|The ERCB is projecting the production of synthetic crude oil from bitumen to almost triple over the forecast period. Click to enlarge.|
Annual production of non-upgraded bitumen and synthetic crude oil from Alberta’s oil sands will increase almost 2.5 times by 2017 from 2007 levels, according to the just-published report Alberta’s Reserves 2007 and Supply/Demand Outlook 2008-2017 by the province’s Energy Resources Conservation Board (ERCB).
In 2007, Alberta produced 209,900 m3 (1.32 million barrels) per day of bitumen from the oil sands, a 5% increase from 2006. Alberta raw bitumen production is expected to increase to 513,000 m3 (3.2 million barrels) per day by 2017, based on announced expansions of existing projects and new projects.
|Increase in production of synthetic crude oil. Click to enlarge.|
In 2007, 62% of bitumen produced was upgraded in Alberta, yielding 109,300 m3 (687,000 barrels) per day of synthetic crude oil (SCO). Bitumen upgrading is expected to reach 70% by 2017. This will yield 317,800 m3 (2 million barrels) per day.
According to the forecast, Alberta’s export of SCO produced from bitumen will increase from 68,400 m3 (432,000 barrels) per day to 266,000 m3 (1.673 million barrels)—an almost four-fold increase. Export of non-upgraded bitumen will increase from 76,900 m3 (484,000 barrels) to 145,000 m3 (912,000 barrels).
Crude bitumen is a viscous mixture of hydrocarbons that in its natural state does not flow to a well. In Alberta, crude bitumen occurs in sand (clastic) and carbonate formations. The bitumen and the material it is found in are called oil sands. The quality of an oil sands deposit depends primarily on the degree of saturation of bitumen within the reservoir and the thickness of the saturated interval.
Two methods are used for recovery of bitumen, depending on the depth of the deposit. Near-surface deposits of bitumen are mined, while the deeper deposits are recovered in situ by one of three methods: primary production, cyclic steam stimulation (CSS), and steam assisted-gravity drainage (SAGD).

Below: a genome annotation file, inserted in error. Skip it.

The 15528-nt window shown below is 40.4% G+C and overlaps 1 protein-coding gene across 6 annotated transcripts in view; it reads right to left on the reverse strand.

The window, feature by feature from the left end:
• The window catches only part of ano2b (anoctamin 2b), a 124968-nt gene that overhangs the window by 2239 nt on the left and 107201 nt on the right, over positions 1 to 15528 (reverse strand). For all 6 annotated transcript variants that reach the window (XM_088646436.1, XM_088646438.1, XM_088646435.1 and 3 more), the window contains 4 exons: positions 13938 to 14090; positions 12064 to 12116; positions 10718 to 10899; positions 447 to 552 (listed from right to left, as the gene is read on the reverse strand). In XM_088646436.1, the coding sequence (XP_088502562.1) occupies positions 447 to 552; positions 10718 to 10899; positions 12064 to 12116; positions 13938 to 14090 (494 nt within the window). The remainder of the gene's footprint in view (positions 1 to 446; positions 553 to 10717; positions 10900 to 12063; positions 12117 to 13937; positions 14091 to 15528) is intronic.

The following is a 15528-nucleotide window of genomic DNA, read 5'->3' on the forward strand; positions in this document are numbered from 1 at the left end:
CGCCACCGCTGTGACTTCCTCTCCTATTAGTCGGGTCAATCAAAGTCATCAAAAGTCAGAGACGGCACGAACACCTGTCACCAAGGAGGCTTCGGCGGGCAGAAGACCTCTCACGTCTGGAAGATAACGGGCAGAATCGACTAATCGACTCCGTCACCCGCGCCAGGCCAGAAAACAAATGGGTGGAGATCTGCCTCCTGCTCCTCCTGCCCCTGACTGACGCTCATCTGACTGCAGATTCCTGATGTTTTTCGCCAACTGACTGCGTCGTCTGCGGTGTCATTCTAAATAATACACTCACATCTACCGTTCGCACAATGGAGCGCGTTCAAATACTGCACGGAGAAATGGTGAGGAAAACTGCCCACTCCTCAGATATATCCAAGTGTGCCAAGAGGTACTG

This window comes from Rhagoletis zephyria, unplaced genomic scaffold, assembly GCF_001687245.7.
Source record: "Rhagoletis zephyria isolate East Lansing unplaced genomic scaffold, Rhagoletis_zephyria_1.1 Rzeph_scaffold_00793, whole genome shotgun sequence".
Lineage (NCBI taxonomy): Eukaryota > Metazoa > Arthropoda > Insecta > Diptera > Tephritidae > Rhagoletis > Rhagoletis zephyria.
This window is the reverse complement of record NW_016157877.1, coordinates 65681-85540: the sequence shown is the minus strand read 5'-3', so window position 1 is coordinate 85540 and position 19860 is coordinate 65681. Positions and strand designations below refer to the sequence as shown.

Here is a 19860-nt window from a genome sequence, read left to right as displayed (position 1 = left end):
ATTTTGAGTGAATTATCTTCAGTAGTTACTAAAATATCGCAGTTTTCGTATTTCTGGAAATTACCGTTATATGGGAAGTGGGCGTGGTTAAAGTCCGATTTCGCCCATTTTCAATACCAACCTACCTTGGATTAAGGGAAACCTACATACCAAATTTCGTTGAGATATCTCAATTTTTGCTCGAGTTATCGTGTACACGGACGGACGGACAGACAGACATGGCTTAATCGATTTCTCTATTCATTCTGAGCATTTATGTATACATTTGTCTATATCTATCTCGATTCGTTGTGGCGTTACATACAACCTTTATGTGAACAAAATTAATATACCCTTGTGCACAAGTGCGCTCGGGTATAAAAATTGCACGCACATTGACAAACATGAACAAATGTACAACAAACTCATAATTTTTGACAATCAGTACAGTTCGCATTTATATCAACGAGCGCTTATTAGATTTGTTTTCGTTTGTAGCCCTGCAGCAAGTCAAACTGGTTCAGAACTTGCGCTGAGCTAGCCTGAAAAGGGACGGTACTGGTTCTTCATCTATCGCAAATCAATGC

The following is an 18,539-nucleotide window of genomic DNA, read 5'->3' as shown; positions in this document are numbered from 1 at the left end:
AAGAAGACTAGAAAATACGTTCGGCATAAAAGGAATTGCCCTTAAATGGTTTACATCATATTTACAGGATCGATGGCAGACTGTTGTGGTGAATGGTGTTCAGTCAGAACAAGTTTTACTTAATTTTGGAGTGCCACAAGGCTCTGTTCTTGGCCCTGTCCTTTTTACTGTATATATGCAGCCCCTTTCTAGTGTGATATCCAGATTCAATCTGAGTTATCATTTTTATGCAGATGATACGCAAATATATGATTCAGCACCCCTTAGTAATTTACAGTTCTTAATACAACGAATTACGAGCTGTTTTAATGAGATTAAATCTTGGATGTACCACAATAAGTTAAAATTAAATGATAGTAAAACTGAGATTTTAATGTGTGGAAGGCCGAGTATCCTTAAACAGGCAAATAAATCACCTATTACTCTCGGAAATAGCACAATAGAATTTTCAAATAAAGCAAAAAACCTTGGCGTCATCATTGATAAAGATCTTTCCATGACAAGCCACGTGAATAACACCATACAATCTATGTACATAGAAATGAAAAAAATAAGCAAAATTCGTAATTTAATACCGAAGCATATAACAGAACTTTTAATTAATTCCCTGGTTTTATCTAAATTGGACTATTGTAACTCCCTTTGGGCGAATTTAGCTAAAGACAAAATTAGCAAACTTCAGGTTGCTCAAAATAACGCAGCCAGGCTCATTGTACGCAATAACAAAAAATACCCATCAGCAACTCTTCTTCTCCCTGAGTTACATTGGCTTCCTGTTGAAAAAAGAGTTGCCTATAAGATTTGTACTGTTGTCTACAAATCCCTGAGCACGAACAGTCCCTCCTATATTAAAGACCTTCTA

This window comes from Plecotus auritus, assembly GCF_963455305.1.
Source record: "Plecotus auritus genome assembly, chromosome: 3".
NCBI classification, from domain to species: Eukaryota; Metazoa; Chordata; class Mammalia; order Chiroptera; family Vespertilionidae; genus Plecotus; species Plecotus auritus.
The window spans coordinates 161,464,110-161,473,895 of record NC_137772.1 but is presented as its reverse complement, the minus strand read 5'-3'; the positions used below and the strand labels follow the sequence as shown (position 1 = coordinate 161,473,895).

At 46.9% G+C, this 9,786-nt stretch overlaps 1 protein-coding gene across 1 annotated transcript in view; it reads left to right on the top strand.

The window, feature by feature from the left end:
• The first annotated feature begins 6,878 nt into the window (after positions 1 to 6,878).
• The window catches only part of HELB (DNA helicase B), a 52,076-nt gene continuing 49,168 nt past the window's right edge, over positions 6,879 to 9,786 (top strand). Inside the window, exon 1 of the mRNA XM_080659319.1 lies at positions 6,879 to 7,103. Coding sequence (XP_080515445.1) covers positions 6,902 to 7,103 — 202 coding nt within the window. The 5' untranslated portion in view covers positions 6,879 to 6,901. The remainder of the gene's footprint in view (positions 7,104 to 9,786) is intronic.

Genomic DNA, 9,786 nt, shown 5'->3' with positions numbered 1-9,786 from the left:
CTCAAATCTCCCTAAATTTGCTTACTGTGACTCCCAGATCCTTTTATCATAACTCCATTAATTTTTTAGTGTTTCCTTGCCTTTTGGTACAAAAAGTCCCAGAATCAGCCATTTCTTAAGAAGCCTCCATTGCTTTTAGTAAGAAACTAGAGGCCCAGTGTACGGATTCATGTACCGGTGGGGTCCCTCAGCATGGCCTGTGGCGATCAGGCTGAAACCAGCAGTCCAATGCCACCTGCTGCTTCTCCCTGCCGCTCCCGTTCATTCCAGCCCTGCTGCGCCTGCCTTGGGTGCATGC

Once produced, the bitumen is either upgraded into synthetic crude oil, or shipped out without upgrading. Upgraders chemically alter the bitumen by adding hydrogen, subtracting carbon, or both.
Most of the upgraders use coking as their primary upgrading technology and achieve volumetric liquid yields (SCO / bitumen feed) of 80 to 90%, while the projects that employ hydro-conversion for primary upgrading can achieve volumetric liquid yields of 100% or more.
Alberta’s current three upgraders produce a variety of synthetic products: Suncor produces light sweet and medium sour crudes plus diesel, Syncrude produces light sweet synthetic crude, and the Shell upgrader produces intermediate refinery feedstock for the Shell Scotford Refinery, as well as sweet and heavy SCO. The ECRB expects production from new upgraders to align in response to specific refinery product requirements.
Demand for Alberta SCO [synthetic crude oil] will come primarily from existing markets vacated by declining light crude supplies, as well as increased markets for the future growth of refined products. The largest export markets for Alberta SCO and non-upgraded bitumen are the US midwest, with a refining capacity of 570,103 m3/d, and the US Rocky Mountain region, with a refining capacity of 95,103 m3/d. The refineries in these areas are capable of absorbing a substantial increase in supplies of SCO and non-upgraded bitumen from Alberta. Other potential market regions could be the US east coast, with a refining capacity of 273,103 m3/d, the US Gulf Coast, with a refining capacity of 1,328,103 m3/d, the US west coast, with a refining capacity of 506,103 m3/d, and Asia.
The ERCB report is an independent, annual source of information on the state of reserves and the supply and demand for Alberta’s diverse energy resources: crude bitumen, crude oil, natural gas, natural gas liquids, coal, and sulphur. The report also notes:
In 2007, raw bitumen production surpassed conventional oil production by over 250%. Bitumen production of 482 million barrels averaged 1.32 million barrels per day (an increase of 5% over 2006), compared to conventional oil production of 191 million barrels, or 524,800 barrels per day (a decrease of 3.5% from 2006).
Alberta’s total remaining established bitumen and conventional oil reserves totaled 174.2 billion barrels, consisting of bitumen (172.7 billion barrels) and conventional oil (1.5 billion barrels). About 82% of the total remaining established bitumen reserves is considered recoverable by in situ methods, and 18% by surface mining methods.
The ERCB is basing its analysis on the expectation that the crude oil price in North America, measured by West Texas Intermediate (WTI) crude oil, will continue to be volatile, averaging US$105 per barrel in 2008 and rising steadily to an average of US$138 per barrel by 2017.